1) The constitution of your respective country (interesting in constitutions is not only their text, but also that which is not written in them)

    2) the Koran (and Hadith) (interesting here are the similarities and differences to the OT and the NT)

    3) the Analects of Confucius (apparently one of the most influential texts in east asian history)

    4) the UN charter (esp. Article 53)

    5) On Genetic Interests (by Frank Kemp Salter)

    6) Industrial Society and Its Future (Ted. K.)

    7) The Art of War (Sun Tzu)

    Some of these texts can be found freely on the internet.

    Best Wishes

    Anonymous

  2. Mr. Tort :

    Do you think the White Race would be better off now if there had been no Protestant Reformation? Or, do you think the Reformation was beneficial to the White Race?

    • Not beneficial at all. This is Nietzsche:

      Here it becomes necessary to call up a memory that must be a hundred times more painful to Germans. The Germans have destroyed for Europe the last great harvest of civilization that Europe was ever to reap—the Renaissance. Is it understood at last, will it ever be understood, what the Renaissance was? The transvaluation of Christian values: an attempt with all available means, all instincts and all the resources of genius to bring about a triumph of the opposite values, the more noble values…

      To attack at the critical place, at the very seat of Christianity, and there enthrone the more noble values—that is to say, to insinuate them into the instincts, into the most fundamental needs and appetites of those sitting there… I see before me the possibility of a perfectly heavenly enchantment and spectacle: it seems to me to scintillate with all the vibrations of a fine and delicate beauty, and within it there is an art so divine, so infernally divine, that one might search in vain for thousands of years for another such possibility; I see a spectacle so rich in significance and at the same time so wonderfully full of paradox that it should arouse all the gods on Olympus to immortal laughter: Cæsar Borgia as pope!… Am I understood?… Well then, that would have been the sort of triumph that I alone am longing for today: by it Christianity would have been swept away!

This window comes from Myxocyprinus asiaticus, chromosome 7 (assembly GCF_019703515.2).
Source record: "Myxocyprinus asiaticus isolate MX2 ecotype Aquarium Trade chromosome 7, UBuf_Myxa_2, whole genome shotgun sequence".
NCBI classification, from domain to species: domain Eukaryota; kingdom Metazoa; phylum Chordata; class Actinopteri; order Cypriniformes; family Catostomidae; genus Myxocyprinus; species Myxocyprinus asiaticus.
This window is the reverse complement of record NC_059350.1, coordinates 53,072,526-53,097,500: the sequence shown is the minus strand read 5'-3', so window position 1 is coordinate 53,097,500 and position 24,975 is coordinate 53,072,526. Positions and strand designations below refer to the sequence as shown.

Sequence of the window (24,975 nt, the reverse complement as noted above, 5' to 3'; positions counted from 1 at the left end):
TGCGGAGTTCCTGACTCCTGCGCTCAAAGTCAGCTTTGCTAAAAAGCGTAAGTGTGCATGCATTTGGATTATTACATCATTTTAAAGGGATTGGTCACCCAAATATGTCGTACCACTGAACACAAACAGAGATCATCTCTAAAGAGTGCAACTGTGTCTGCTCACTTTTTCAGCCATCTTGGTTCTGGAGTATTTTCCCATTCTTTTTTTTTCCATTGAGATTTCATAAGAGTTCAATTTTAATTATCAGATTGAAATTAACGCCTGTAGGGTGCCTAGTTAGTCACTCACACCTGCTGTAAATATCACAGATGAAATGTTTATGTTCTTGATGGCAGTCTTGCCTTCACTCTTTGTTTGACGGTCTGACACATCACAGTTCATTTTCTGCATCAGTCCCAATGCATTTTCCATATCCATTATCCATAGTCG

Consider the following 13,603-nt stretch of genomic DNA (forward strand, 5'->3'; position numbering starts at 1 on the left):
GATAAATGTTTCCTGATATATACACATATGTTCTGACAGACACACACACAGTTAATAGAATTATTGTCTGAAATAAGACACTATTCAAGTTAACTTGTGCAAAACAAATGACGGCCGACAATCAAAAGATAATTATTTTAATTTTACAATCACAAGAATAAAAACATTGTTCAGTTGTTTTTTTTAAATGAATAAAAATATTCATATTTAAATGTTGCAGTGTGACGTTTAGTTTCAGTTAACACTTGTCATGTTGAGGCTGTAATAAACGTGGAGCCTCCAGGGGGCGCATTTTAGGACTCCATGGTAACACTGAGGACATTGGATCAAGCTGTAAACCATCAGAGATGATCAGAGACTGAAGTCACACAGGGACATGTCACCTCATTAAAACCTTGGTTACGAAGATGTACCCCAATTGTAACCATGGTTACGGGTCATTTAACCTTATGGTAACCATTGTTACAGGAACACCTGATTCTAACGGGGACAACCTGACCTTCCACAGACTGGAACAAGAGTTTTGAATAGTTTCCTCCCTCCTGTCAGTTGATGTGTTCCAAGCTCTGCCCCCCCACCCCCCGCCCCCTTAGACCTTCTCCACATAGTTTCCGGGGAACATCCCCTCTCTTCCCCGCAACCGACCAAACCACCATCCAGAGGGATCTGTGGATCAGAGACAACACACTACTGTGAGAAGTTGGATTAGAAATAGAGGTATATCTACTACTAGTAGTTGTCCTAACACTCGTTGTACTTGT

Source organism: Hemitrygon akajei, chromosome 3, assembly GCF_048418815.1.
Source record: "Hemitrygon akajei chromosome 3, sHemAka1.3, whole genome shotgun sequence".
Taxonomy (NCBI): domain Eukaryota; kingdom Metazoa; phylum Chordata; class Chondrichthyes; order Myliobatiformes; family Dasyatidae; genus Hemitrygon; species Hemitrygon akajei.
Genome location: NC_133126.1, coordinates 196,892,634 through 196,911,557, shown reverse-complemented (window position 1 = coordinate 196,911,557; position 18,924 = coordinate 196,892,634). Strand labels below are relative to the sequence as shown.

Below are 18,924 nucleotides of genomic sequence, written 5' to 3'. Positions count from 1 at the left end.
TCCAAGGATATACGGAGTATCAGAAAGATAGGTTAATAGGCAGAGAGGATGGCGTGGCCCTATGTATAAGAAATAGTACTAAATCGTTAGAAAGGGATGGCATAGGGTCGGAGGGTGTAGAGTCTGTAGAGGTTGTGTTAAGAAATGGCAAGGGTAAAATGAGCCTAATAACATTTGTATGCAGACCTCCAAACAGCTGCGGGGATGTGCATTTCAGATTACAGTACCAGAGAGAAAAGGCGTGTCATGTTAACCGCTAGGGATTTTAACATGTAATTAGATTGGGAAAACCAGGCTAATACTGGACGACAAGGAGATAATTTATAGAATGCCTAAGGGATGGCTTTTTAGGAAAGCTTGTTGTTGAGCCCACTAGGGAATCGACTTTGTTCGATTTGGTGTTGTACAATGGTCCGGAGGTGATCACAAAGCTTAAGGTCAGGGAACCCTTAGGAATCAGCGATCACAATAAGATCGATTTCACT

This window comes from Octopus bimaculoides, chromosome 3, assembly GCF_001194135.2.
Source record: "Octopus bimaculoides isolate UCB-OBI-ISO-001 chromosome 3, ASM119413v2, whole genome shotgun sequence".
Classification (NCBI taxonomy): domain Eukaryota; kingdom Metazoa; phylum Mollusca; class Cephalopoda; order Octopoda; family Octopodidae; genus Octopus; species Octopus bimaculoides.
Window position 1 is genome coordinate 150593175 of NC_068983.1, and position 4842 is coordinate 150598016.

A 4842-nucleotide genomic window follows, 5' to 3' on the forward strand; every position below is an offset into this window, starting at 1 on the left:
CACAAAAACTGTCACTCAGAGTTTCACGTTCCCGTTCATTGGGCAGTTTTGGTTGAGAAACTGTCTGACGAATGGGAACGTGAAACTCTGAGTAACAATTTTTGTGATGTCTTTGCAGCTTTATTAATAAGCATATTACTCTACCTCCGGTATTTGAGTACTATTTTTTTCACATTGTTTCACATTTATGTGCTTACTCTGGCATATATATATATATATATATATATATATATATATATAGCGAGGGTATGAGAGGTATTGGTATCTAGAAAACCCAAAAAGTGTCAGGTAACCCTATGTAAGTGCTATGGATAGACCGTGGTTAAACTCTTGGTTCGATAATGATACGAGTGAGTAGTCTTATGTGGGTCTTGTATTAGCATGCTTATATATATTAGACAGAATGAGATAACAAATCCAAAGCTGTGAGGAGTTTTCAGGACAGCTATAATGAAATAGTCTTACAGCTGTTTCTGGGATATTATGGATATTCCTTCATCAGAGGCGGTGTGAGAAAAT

What happened? A German monk, Luther, came to Rome. This monk, with all the vengeful instincts of an unsuccessful priest in him, raised a rebellion against the Renaissance in Rome… Instead of grasping, with profound thanksgiving, the miracle that had taken place: the conquest of Christianity at its capital—instead of this, his hatred was stimulated by the spectacle. A religious man thinks only of himself. Luther saw only the depravity of the papacy at the very moment when the opposite was becoming apparent: the old corruption, the peccatum originale, Christianity itself, no longer occupied the papal chair! Instead there was life! Instead there was the triumph of life! Instead there was a great yea to all lofty, beautiful and daring things!… And Luther restored the church.